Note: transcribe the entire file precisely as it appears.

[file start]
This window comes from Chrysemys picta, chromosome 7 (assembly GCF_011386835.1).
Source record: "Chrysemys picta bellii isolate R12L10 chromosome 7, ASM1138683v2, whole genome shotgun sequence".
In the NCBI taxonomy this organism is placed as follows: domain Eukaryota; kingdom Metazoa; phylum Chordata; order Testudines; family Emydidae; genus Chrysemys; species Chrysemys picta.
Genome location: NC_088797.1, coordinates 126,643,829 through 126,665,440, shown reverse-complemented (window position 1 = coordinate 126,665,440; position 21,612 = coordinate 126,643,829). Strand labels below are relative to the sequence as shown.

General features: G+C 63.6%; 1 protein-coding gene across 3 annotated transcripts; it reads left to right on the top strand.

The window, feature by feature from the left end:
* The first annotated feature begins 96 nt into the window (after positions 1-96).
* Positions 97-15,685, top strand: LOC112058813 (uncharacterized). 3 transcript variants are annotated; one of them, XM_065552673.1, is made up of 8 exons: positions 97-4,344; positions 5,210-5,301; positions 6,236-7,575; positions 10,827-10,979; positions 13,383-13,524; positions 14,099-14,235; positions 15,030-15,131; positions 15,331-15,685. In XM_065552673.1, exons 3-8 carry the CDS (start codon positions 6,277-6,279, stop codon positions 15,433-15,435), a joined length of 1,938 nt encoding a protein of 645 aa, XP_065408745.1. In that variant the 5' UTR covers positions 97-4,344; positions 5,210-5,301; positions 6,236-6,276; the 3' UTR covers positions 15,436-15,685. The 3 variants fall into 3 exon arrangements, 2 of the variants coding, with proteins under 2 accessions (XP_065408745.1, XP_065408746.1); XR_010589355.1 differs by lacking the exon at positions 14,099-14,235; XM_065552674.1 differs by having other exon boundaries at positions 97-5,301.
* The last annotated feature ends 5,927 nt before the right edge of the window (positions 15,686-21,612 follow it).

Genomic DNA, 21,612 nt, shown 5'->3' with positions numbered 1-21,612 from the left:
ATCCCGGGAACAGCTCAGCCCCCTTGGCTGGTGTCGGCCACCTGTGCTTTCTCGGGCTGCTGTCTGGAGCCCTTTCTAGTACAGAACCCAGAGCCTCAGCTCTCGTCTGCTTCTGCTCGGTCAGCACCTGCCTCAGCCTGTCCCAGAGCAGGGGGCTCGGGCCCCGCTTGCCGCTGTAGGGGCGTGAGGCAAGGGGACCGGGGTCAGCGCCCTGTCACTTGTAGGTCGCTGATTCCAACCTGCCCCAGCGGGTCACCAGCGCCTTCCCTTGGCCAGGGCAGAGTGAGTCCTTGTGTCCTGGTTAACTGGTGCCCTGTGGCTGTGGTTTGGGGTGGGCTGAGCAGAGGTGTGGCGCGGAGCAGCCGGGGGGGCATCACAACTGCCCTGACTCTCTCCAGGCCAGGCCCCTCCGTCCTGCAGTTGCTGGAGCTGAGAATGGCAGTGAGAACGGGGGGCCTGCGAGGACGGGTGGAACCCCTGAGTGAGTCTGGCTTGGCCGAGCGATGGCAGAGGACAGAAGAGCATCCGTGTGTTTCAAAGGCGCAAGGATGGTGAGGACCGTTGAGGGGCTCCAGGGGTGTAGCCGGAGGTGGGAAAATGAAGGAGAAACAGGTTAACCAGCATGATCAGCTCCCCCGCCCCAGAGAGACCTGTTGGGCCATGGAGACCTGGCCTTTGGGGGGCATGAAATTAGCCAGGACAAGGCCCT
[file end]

This window comes from Chrysemys picta, chromosome 7 (assembly GCF_011386835.1).
Source record: "Chrysemys picta bellii isolate R12L10 chromosome 7, ASM1138683v2, whole genome shotgun sequence".
In the NCBI taxonomy this organism is placed as follows: domain Eukaryota; kingdom Metazoa; phylum Chordata; order Testudines; family Emydidae; genus Chrysemys; species Chrysemys picta.
Genome location: NC_088797.1, coordinates 126,643,829 through 126,665,440, shown reverse-complemented (window position 1 = coordinate 126,665,440; position 21,612 = coordinate 126,643,829). Strand labels below are relative to the sequence as shown.

General features: G+C 63.6%; 1 protein-coding gene across 3 annotated transcripts; it reads left to right on the top strand.

The window, feature by feature from the left end:
* The first annotated feature begins 96 nt into the window (after positions 1-96).
* Positions 97-15,685, top strand: LOC112058813 (uncharacterized). 3 transcript variants are annotated; one of them, XM_065552673.1, is made up of 8 exons: positions 97-4,344; positions 5,210-5,301; positions 6,236-7,575; positions 10,827-10,979; positions 13,383-13,524; positions 14,099-14,235; positions 15,030-15,131; positions 15,331-15,685. In XM_065552673.1, exons 3-8 carry the CDS (start codon positions 6,277-6,279, stop codon positions 15,433-15,435), a joined length of 1,938 nt encoding a protein of 645 aa, XP_065408745.1. In that variant the 5' UTR covers positions 97-4,344; positions 5,210-5,301; positions 6,236-6,276; the 3' UTR covers positions 15,436-15,685. The 3 variants fall into 3 exon arrangements, 2 of the variants coding, with proteins under 2 accessions (XP_065408745.1, XP_065408746.1); XR_010589355.1 differs by lacking the exon at positions 14,099-14,235; XM_065552674.1 differs by having other exon boundaries at positions 97-5,301.
* The last annotated feature ends 5,927 nt before the right edge of the window (positions 15,686-21,612 follow it).

Genomic DNA, 21,612 nt, shown 5'->3' with positions numbered 1-21,612 from the left:
ATCCCGGGAACAGCTCAGCCCCCTTGGCTGGTGTCGGCCACCTGTGCTTTCTCGGGCTGCTGTCTGGAGCCCTTTCTAGTACAGAACCCAGAGCCTCAGCTCTCGTCTGCTTCTGCTCGGTCAGCACCTGCCTCAGCCTGTCCCAGAGCAGGGGGCTCGGGCCCCGCTTGCCGCTGTAGGGGCGTGAGGCAAGGGGACCGGGGTCAGCGCCCTGTCACTTGTAGGTCGCTGATTCCAACCTGCCCCAGCGGGTCACCAGCGCCTTCCCTTGGCCAGGGCAGAGTGAGTCCTTGTGTCCTGGTTAACTGGTGCCCTGTGGCTGTGGTTTGGGGTGGGCTGAGCAGAGGTGTGGCGCGGAGCAGCCGGGGGGGCATCACAACTGCCCTGACTCTCTCCAGGCCAGGCCCCTCCGTCCTGCAGTTGCTGGAGCTGAGAATGGCAGTGAGAACGGGGGGCCTGCGAGGACGGGTGGAACCCCTGAGTGAGTCTGGCTTGGCCGAGCGATGGCAGAGGACAGAAGAGCATCCGTGTGTTTCAAAGGCGCAAGGATGGTGAGGACCGTTGAGGGGCTCCAGGGGTGTAGCCGGAGGTGGGAAAATGAAGGAGAAACAGGTTAACCAGCATGATCAGCTCCCCCGCCCCAGAGAGACCTGTTGGGCCATGGAGACCTGGCCTTTGGGGGGCATGAAATTAGCCAGGACAAGGCCCT